I was a professional bookseller for 14 years and can discuss the literary worth of this piece of fiction (the book is always better than the movie), the role of masculinity in today’s modern society, the sexual orientation of the author–but for the sake of brevity and focus I’ll just discuss the analogy the my title makes. Cyclocross is Fight Club with Bikes. I know I’m still new to it, but there are philosophical elements to this sport that I can take with me throughout life. They feel similar to racing cyclocross. I’ll use some popular quotes to illustrate.
“How much can you know about yourself if you’ve never been in a fight?” ~Fight Club movie, screenplay by Jim Uhls, directed by David Fincher, novel by Chuck Palahniuk
Agreed. You learn more about yourself by experiencing difficulty. These races are difficult. No, it’s not violence. It’s not war. Perhaps it’s a safer expression of difficulty. Social norms still apply but it’s not called an hour in hell for nothing. Racing hurts. There’s physical pain. There is spiritual emancipation.
“You aren’t alive anywhere like you’re alive at fight club…. Fight club isn’t about winning or losing fights. Fight club isn’t about words. You see a guy come to fight club for the first time, and his ass is a loaf of white bread. You see this same guy here six months later, and he looks carved out of wood. This guy trusts himself to handle anything.” ~Chuck Palahniuk, Fight Club
The line “he looks carved out of wood” resonates with me. Over the last 3 months I’m seeing my softness wither and a leaner version emerge. The athletes at these races are fit, lean, and muscular. Racing hammers the soft parts away. Racing builds confidence. You race bikes for crying out loud! You can nail anything you try for.
“One minute was enough, Tyler said, a person had to work hard for it, but a minute of perfection was worth the effort. A moment was the most you could ever expect from perfection.” ~Chuck Palahniuk, Fight Club
There are so many mistakes you can make over the course of a race. A hundred things at least to get wrong, or right. Having an entire minute of perfection within a race is hard to achieve. Perfection is fleeting, so it’s savored.
“May I never be complete. May I never be content. May I never be perfect. Deliver me, Tyler, from being perfect and complete.” ~Chuck Palahniuk
Being perfect is no fun. Who wants that? Perfection is boring. It’s the work we do on the road to perfection that is divine.
PS–this parting quote is worth noting….
“This is your life, and it’s ending one minute at a time.” ~Chuck Palahniuk, Fight Club
So get on your bikes people!
I signed up for 30 Days of Biking, which officially begins tomorrow on April 1st. It’s no April Fool’s joke–a worthwhile endeavor that I’m now seeing might be a challenge for me. Here’s 30 Days of Biking one rule:
“Bike somewhere every day for 30 days—around the block, 20 miles to work, whatever suits you—then share your adventures online. We advocate daily bicycling because we believe it enriches lives and preserves the Earth. A worldwide, thousands-strong community of joyful cyclists has been forming around that idea since April 2010—and will further amass in 2012. “–from “Our Story” of 30 Days of Biking
It’s a good and simple rule. Although the commitment will take a concerted effort to change my morning routine. I’m not balking on my pledge–no, no. I’m problem solving. And that’s the good thing about taking on the challenge of 30 Days of Biking. It makes you really think about doing things differently.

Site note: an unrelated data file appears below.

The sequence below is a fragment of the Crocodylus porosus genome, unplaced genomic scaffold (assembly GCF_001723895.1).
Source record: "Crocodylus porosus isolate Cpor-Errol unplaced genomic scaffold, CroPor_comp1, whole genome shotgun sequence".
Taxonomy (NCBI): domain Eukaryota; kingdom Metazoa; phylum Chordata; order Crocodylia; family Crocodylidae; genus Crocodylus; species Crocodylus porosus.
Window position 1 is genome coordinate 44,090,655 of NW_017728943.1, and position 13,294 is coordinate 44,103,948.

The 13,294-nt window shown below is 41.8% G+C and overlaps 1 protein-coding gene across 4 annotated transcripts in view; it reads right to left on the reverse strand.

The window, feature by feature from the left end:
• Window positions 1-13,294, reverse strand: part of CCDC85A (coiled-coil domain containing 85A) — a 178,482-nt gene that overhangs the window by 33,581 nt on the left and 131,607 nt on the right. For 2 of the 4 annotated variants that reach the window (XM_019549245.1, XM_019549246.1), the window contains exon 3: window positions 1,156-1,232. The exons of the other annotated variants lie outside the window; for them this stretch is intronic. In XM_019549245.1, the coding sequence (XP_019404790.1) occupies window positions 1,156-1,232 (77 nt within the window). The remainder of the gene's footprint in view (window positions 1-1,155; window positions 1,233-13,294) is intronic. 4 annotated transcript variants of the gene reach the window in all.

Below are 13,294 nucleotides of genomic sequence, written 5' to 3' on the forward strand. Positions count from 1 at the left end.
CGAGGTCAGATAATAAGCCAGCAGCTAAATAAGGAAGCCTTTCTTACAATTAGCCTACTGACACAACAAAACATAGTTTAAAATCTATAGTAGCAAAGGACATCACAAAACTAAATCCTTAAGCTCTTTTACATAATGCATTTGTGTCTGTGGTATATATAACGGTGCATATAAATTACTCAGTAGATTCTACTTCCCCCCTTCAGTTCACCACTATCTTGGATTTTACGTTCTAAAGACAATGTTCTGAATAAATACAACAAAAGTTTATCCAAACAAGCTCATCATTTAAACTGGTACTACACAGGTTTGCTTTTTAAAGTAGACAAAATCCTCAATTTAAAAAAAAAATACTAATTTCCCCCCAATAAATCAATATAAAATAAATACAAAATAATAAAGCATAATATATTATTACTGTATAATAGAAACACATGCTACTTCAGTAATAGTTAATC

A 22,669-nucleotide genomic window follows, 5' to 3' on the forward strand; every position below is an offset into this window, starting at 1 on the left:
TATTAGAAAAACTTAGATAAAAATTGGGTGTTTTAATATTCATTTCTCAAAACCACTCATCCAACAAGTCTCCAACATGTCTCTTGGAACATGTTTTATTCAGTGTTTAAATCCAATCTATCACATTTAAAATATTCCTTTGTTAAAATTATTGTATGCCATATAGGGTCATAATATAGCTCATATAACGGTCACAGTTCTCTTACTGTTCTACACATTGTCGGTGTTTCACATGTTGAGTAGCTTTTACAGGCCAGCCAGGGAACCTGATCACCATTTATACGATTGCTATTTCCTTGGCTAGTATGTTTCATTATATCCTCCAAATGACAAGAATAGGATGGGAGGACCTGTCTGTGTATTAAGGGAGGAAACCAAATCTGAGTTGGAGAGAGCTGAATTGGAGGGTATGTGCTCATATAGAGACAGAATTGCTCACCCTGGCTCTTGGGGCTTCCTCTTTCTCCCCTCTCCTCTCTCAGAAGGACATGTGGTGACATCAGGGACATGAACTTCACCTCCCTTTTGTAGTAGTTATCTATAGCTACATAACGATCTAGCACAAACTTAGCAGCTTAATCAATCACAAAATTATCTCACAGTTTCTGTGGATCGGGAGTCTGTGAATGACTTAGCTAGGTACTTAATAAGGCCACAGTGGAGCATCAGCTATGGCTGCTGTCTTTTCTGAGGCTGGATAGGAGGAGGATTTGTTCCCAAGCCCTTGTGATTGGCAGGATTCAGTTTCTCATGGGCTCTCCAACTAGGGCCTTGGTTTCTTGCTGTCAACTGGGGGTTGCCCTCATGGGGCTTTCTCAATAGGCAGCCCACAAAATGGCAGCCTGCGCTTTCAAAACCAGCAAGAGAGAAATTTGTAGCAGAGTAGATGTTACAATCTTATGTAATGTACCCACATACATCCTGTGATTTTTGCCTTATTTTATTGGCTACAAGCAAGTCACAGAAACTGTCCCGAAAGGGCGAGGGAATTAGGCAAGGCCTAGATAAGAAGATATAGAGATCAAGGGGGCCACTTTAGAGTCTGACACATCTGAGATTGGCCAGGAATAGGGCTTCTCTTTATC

Why 30 days? They don’t discuss this on their site, but I think it’s more than a convenient time measurement–a month’s worth of biking. Psychologists agree that 30 days is how long it takes for you to 1.) break a habit and 2.) create a new one. 30 days is the threshold for change. Just 30 days. In the scheme of life, it’s a drop in the bucket. But what a splash 30 days can make.
How different could life be if you cycled more? Better health, less gasoline consumption, more money in your pocket…I don’t know about you, but it’s about $50 a week at the pump for me. Imagine replacing your car with cycling. You’d save $200 a month. That’s $2400 a year. Gosh–that’s a least two shiny new bikes, or one really, really fast one.
Change never comes easy, and I’m not saying that this will be easy. I think it needs to be a little hard. But at the end of the month, will you be changed?
Don’t you want to be?
You know that expression, “why don’t you go pound some sand?” Well if you want to see what that looks like, watch the Cyclocross World Championship race this weekend.
The cyclocross season officially wraps up at the 2012 World Championship Race in Koksijde, Belguim. You can get a schedule and article here. Sand dunes are the dominating feature of the course and if you’ve ever pedaled through sand, imagine for a split second how these racers are going to feel. If you need some visual stimulation, check out this video.
It took some searching but I finally found a URL for live streaming coverage. I watched it last year as well and the lack of English commentary does not lessen the excitement.
Both men are from Massachusetts and I’ll be watching them from the home state. J-Pow just won the National Championship and is having a great year, it will be fun to watch him. And as always, I’ll be rooting for Timmy loudly. Here are a couple of pictures of these two American pros (and former teammates) in action from the Gloucester Gran Prix, Day 2, 2011. Powers won that race, by the way. And Johnson took second after leading for 95% of the race. They had some sand to contend with there too, on the coast of Gloucester, but nothing like what they are racing in Belgium. I wish them both good luck at the Worlds.